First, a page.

Do I have a right to workers’ compensation if I injured myself on the job?
Getting worker’s compensation benefits generally does not require a showing of fault by one party or another. If the injury took place in the course of your employment, you should be covered. But all cases are unique and very fact-specific.
Unlike with personal injury law, workers’ compensation does not normally involve fault issues. If the employer caused the accident, you won’t collect more money and if you caused the accident, you normally won’t be denied benefits.
Self-injury and intent
A self-inflicted injury may be intentional or unintentional. If a self-inflicted injury is intentional, it means the worker deliberately did harm to him or herself. If it is unintentional, it was the result of a mistake and there was no intent to self-harm. That unintentional type of injury would be covered by workers’ compensation.
If the injury was intentional, however, and the worker did something in order to harm him or herself, the injury would not be covered. But the burden would be on the employer to show that the self-injury was intentional. Another possible route for the employee in this case could be to show a mental illness was caused or worsened by work to the point where the worker was a danger to him or herself (which may be a difficult case to prove).
In very unusual cases, it could be found that the sole cause of the injury was the employee’s fault because the worker ignored a well-known safety rule or policy. In that case, a workers’ compensation claim could be denied. Normally, though, when an employee makes a mistake or doesn’t pay attention in the course of doing a job, there’s a work component, like a tool or piece of equipment that hits you.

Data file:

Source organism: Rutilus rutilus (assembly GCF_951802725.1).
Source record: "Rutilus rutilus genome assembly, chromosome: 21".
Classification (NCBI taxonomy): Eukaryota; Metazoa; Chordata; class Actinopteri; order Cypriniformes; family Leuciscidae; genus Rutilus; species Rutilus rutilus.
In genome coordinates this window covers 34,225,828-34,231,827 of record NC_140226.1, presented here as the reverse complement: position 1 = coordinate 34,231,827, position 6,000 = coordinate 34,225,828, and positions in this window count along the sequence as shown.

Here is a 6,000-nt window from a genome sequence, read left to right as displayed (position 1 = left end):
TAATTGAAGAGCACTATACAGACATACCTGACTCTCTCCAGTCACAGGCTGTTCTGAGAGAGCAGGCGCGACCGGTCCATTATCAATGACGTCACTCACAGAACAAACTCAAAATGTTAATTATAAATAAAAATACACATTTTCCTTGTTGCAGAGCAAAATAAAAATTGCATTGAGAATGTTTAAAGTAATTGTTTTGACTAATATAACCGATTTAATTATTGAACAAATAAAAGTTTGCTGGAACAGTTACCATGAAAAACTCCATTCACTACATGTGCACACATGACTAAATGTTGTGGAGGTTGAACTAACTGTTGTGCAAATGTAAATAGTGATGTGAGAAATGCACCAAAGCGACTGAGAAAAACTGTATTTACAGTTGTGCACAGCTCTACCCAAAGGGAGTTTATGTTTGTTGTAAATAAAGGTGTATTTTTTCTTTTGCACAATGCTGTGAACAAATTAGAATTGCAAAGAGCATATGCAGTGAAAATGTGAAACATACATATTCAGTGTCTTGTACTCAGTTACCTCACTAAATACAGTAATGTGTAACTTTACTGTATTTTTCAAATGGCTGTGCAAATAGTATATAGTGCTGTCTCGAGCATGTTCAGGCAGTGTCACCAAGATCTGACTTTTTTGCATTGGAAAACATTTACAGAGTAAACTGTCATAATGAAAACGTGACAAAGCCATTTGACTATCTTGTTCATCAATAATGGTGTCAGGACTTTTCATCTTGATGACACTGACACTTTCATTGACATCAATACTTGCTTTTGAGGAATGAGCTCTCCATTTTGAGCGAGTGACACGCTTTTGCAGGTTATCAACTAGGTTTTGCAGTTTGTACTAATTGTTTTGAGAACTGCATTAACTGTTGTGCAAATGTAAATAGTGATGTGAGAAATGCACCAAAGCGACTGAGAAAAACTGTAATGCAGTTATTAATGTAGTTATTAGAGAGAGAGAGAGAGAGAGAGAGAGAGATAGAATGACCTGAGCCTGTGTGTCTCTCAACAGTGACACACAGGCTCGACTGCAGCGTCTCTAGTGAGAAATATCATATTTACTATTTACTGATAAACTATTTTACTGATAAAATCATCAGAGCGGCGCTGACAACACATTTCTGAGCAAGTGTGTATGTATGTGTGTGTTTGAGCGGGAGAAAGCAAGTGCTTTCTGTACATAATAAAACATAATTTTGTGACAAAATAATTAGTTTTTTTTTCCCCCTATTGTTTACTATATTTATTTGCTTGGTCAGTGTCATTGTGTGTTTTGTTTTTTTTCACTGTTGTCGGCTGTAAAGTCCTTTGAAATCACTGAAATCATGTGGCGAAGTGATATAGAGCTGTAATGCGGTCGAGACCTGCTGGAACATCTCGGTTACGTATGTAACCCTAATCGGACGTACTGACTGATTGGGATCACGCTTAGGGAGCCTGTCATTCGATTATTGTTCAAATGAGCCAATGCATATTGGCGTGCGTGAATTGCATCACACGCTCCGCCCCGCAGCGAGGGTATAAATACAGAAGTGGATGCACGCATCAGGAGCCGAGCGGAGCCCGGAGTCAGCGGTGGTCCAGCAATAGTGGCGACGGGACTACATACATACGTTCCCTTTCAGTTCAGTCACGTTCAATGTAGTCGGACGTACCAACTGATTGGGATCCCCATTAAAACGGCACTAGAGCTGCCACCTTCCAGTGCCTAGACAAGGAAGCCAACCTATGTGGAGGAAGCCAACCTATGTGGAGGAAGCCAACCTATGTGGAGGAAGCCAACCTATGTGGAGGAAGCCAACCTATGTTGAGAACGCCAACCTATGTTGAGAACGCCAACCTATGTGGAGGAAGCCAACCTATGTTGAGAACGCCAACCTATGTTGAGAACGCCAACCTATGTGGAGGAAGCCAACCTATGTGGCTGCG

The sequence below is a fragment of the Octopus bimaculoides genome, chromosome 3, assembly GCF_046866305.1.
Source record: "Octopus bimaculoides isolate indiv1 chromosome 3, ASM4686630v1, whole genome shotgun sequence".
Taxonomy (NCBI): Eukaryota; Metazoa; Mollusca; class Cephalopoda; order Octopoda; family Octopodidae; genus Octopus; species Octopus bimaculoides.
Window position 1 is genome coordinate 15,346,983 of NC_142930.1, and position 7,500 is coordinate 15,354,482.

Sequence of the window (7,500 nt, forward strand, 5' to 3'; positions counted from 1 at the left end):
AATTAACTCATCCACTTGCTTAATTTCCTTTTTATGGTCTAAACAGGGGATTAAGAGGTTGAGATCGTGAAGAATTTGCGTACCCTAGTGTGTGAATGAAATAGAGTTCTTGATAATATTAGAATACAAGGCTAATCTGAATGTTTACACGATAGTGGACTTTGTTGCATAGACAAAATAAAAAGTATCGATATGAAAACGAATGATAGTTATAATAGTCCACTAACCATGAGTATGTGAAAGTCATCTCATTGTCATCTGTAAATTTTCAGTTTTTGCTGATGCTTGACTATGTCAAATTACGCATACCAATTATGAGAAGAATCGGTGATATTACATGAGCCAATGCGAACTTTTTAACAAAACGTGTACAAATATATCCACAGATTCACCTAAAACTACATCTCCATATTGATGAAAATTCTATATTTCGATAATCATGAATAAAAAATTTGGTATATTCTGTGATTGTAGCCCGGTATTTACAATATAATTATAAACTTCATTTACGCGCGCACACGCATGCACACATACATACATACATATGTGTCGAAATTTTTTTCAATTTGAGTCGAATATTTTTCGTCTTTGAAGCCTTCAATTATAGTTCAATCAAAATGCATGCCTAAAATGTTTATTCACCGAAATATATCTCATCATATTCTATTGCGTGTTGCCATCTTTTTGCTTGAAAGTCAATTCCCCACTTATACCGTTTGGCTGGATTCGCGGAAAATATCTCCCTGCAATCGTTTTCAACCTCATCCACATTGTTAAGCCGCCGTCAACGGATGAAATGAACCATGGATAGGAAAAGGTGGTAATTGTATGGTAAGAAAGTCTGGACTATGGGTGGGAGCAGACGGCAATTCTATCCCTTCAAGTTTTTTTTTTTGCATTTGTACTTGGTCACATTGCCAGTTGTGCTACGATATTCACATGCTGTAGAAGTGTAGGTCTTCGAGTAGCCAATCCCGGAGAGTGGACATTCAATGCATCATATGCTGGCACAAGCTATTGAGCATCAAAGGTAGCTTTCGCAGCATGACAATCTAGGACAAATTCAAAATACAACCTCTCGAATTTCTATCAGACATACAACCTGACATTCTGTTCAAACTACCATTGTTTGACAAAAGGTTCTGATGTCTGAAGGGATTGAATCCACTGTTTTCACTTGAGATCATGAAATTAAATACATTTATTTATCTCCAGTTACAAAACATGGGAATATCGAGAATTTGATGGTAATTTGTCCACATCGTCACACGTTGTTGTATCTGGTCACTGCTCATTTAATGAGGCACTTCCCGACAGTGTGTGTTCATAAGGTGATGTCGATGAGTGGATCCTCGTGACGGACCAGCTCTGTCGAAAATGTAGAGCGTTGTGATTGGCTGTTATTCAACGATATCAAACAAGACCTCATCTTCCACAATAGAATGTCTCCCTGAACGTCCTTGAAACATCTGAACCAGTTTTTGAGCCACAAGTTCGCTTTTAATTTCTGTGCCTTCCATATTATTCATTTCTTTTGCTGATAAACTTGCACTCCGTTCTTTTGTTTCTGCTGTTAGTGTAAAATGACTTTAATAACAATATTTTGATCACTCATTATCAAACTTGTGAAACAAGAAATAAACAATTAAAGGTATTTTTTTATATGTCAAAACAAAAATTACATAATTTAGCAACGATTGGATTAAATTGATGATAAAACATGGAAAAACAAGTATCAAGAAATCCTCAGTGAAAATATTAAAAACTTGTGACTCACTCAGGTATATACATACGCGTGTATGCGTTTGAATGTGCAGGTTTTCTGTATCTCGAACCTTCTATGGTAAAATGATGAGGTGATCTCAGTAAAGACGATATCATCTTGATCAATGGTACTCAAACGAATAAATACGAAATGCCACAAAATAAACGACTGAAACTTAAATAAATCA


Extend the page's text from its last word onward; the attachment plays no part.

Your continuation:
Workers’ compensation benefits
As a practical matter, if you find yourself injured at work, don’t spend time wondering about legal issues. Report your injury to your employer. Your medical treatment will be chosen and paid for by the workers’ compensation insurance company. You may qualify for temporary disability benefits (70 percent of your gross weekly salary) if you are unable to work for at least seven days. You would return to work, and your benefits would end, when you are medically cleared to come back to work. If you suffer a permanent disability, you are entitled to a monetary award.